After completing a work-up of the background of the suspected Shell, the Internal Auditor should perform forensic accounting analyses of financial and other documents. In obtaining these documents, the Internal Auditor should be cognizant that the employee may be “tipped off” to the audit. It is recommended that this portion of the audit appear to be a routine vendor or purchasing review, and other vendors records should be obtained at the same time in an effort not to draw suspicion to the suspected Shell. Some suggested steps in analyzing the Shell’s financial transactions include:
1) Obtaining the following internal documents for the suspected Shell:
a) History of payments, including invoice number, invoice date,
invoice amount, check number for payment and accounting classification,
preferably in an electronic form.
b) Purchase orders sent to the suspected Shell
c) Purchase order requisitions
d) Receiving documents
e) Other internal files, including:
i) Bid files
ii) Purchasing correspondence files
iii) Operations correspondence files
2) The following analyses should be performed:
a) Determine total payments to the suspected Shell for each year.
b) Sort the invoices by amount to find duplicate payments
and unusual amounts.
c) Sort the invoices by invoice number to determine if a sequential numbering
pattern exists and also to identify duplicate payments.
d) Compare total payments to sales reported to D&B to determine the
percentage ofbusiness your organization does with the vendor.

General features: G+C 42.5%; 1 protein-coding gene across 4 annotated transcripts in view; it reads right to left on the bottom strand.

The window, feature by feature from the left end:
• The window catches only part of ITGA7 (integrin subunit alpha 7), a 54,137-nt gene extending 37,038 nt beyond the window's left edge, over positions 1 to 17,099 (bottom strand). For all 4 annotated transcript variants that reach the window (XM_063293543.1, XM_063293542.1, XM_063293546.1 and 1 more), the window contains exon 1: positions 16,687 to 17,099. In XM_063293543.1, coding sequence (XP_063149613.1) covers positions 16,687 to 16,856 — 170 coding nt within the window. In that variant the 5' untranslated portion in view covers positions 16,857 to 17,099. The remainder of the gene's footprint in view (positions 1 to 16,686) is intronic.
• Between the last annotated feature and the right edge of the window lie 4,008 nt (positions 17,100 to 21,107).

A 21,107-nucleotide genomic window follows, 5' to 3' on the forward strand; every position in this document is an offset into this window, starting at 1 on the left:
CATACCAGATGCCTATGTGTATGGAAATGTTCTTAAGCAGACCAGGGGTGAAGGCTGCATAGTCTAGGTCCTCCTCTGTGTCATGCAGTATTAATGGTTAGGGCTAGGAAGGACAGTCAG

3) The following “audit” procedures should be performed:
a) Compare quantities received and pricing to the applicable purchase order(s).
b) Recalculate the billing amounts and math as shown on the invoices.
c) Determine the individuals who requisitioned the items and completed
the purchase orders.
d) Examine other files to determine any relevant information to the examination.
4) Preparation of estimate of damages
a) Using the fair market value established in the background phase of the
examination, compare that amount to the amount paid to determine an
estimate of potential damages.
Vendor On-Site Audit
Of course, the most effective means of concluding a successful investigation of a suspected Shell is an on-site audit of their books and records. This audit is conducted pursuant to a “Right to Audit Clause” discussed above. If such a clause does not exist, the internal auditor should still request the vendor to submit to an audit. It has been the writer’s experience that the vendor will often submit voluntarily to the audit. Of course, if the vendor refuses to submit to the audit, then this is a Red Flag that the vendor may be guilty of fraud or some other questionable act.